Publication Title: Western Mail
Source: Trove [National Library of Australia]
Country/State of Publication: WA, Australia
Milk Fever in Cows. [Newspaper Article] — Western Mail — 3 April 1886

Mük Fever in Cows. in the Breeder's Gaaette," the Hon. T. C. Jones some time since thns related bis ex. periettoe of milk fever in cows:-«My first I experience with this much-dreaded malady I was with a case occurring in our own herd, ! ! thirteen years ago, -a full account of which ; j waB published at the time. The treatment 1 wa«, in substance, that recommended by i Robert M'Clure, at that time a veterinary I practitioner in the city of Philadelphia, and the author of a very useful work on the dis- eases of horses, cattle, and sheep. The case I was a peculiar one, exhibiting the character- istics of the disease in its most malignant form. The cow was then seven years old, not in high condition, and seemed all right after calving-was fed on thin bran mash, which she seemed to relish, and milked about four or five hours after the birth of the calf. She had the same feed, with hay, the next morning, and at milking gave nearly three gallons besides what had been been taken by a stout...

Publication Title: Western Mail
Source: Trove [National Library of Australia]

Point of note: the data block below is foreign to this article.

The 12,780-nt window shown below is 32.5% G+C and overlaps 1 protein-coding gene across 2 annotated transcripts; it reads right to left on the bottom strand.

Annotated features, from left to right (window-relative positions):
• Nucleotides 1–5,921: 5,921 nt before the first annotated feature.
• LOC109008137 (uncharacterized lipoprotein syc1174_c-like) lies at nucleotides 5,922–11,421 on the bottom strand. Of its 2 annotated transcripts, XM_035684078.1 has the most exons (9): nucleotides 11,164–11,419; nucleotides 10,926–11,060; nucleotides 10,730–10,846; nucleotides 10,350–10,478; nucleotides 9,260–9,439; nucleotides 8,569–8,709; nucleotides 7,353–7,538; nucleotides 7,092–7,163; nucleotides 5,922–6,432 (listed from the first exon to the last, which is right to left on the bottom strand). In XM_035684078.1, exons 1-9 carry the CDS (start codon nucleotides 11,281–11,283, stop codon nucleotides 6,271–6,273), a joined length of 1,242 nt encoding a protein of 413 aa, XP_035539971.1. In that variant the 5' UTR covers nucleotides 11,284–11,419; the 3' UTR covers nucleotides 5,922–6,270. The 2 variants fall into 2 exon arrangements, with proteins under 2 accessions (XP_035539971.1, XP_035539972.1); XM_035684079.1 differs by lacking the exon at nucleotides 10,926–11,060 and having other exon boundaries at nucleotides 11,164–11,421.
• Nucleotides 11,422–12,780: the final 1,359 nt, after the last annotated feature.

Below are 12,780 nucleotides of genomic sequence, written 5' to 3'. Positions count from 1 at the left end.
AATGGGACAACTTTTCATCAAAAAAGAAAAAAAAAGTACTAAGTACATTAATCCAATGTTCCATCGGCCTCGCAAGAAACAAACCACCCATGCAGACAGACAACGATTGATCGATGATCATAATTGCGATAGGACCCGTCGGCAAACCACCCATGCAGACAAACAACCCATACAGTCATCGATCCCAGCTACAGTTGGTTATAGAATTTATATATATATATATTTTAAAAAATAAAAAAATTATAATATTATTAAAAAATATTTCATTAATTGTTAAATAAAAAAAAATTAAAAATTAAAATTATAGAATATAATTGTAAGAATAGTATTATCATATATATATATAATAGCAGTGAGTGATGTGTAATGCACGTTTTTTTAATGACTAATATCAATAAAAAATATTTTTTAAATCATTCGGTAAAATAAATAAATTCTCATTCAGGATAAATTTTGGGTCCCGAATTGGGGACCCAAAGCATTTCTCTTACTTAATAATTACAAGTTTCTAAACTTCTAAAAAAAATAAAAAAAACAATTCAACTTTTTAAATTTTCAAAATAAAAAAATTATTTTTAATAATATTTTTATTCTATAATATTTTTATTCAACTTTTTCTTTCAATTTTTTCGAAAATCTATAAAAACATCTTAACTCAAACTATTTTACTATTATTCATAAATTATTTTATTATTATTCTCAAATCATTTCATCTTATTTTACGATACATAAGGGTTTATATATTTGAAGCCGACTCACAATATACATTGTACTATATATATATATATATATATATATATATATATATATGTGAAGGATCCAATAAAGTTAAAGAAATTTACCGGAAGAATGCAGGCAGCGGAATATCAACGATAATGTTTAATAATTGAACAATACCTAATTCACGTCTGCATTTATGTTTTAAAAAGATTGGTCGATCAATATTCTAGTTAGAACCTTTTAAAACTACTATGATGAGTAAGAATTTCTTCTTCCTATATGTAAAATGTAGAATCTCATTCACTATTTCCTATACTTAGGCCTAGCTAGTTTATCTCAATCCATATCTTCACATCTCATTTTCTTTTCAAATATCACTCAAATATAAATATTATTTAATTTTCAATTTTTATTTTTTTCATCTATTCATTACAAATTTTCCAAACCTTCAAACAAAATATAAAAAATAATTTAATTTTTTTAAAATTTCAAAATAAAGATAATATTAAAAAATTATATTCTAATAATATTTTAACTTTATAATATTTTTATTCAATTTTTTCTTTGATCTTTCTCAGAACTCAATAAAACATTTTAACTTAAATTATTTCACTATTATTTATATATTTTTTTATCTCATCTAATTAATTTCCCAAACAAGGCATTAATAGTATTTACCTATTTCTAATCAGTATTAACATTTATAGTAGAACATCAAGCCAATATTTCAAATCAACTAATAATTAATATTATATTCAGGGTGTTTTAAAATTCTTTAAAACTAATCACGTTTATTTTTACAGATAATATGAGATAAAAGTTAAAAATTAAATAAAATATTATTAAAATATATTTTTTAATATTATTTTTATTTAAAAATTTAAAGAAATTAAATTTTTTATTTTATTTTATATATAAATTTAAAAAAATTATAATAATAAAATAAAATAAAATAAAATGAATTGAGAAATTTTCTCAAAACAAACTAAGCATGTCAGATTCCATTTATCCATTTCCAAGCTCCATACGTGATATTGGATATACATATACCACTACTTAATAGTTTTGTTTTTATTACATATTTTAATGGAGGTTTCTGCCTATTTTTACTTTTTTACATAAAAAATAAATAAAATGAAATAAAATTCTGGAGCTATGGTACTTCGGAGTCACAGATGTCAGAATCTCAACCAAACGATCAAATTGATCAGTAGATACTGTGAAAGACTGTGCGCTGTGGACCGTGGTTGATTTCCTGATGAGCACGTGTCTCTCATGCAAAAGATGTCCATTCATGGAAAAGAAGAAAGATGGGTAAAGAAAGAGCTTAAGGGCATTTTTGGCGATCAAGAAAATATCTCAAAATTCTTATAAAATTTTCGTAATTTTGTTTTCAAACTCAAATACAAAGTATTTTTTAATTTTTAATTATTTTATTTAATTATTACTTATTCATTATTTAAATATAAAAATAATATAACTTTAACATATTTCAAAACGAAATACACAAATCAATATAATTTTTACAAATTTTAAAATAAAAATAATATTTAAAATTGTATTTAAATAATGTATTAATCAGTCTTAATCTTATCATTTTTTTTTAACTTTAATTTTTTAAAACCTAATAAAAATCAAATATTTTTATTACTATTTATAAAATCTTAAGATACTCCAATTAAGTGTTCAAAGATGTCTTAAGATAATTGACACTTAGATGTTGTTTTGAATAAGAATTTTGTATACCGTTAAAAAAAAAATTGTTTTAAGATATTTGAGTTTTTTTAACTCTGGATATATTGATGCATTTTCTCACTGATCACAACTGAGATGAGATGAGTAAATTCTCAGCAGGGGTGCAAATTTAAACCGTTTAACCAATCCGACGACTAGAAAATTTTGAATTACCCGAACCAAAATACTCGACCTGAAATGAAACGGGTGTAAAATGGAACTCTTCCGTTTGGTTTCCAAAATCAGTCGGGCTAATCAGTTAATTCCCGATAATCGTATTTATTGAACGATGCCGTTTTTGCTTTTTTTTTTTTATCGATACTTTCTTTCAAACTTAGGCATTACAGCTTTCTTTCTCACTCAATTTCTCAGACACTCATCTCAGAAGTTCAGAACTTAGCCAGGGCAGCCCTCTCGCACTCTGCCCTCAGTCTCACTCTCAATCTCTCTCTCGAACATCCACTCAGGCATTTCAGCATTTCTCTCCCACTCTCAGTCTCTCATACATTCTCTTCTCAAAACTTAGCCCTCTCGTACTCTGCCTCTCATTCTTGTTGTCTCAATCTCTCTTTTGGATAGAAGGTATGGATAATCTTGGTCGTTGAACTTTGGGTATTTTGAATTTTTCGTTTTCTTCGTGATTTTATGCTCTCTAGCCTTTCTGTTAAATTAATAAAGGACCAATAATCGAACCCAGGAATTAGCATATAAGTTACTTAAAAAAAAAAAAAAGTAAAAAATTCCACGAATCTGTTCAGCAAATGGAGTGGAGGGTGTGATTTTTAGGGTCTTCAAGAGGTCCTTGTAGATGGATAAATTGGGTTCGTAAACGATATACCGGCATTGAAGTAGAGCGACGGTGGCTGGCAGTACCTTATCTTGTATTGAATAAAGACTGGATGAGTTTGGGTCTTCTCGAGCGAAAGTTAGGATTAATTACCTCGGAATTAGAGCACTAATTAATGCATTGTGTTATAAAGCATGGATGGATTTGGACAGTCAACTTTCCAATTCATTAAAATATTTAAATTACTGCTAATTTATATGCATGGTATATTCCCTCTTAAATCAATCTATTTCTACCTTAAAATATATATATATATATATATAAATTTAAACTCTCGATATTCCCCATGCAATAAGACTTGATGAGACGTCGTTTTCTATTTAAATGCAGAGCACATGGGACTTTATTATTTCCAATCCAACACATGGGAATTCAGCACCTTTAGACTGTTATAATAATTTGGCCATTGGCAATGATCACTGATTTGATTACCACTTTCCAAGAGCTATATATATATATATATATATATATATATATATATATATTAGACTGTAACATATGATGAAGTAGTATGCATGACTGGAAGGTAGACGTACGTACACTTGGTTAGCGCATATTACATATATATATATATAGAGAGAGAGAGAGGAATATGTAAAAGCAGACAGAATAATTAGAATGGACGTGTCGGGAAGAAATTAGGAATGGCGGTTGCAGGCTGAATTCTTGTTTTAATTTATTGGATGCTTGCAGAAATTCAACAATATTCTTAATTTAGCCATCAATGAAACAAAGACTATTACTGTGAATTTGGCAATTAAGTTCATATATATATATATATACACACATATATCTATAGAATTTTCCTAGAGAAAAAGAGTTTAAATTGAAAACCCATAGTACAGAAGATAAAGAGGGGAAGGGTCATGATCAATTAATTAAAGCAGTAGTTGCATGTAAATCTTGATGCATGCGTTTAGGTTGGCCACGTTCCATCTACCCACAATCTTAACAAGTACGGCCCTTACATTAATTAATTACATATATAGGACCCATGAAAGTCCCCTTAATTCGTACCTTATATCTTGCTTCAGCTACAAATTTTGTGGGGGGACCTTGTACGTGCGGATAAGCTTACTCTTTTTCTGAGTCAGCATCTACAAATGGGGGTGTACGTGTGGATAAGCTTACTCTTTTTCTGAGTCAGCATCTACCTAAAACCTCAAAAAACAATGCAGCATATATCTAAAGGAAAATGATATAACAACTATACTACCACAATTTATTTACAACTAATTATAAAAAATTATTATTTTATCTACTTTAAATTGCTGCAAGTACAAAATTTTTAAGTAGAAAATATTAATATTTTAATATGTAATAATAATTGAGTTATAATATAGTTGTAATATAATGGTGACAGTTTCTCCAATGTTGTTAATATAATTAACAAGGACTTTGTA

Country/State of Publication: WA, Australia
NOTES FROM ETICUP. [Newspaper Article] — Western Mail — 3 April 1886

NOTES FROM ETÏCUP. j I wonder if the Kojonup Roads Board hare forgotten us altogether, or do they wish us to continue .travelling on our bush tracks up to our knees in slosh in winter and without a drink for a twenty mile stretch for man or beast in the summer. One half of the teams which pay cart li- censes to the Board from here do not travel more than 15 miles on the main road and others not more than 5 miles, so that some local return for our money is certainly due to us. We have to travel 30 miles over a bush track before we can j reach the Albany road at Górdon bridge. This track was cleared in 1869 by a few of the settlers, among whom were Mr. Graham and Mr. P. Garratty,at their awn expense and a few pounds were subscribed fora well about 10 miles from the Gordon. This was sufficient accommodation for the few teams which travelled the road in. those days, but now that there is a large increase of traffic it is useless except for a month or two in the earlier part of summer. W...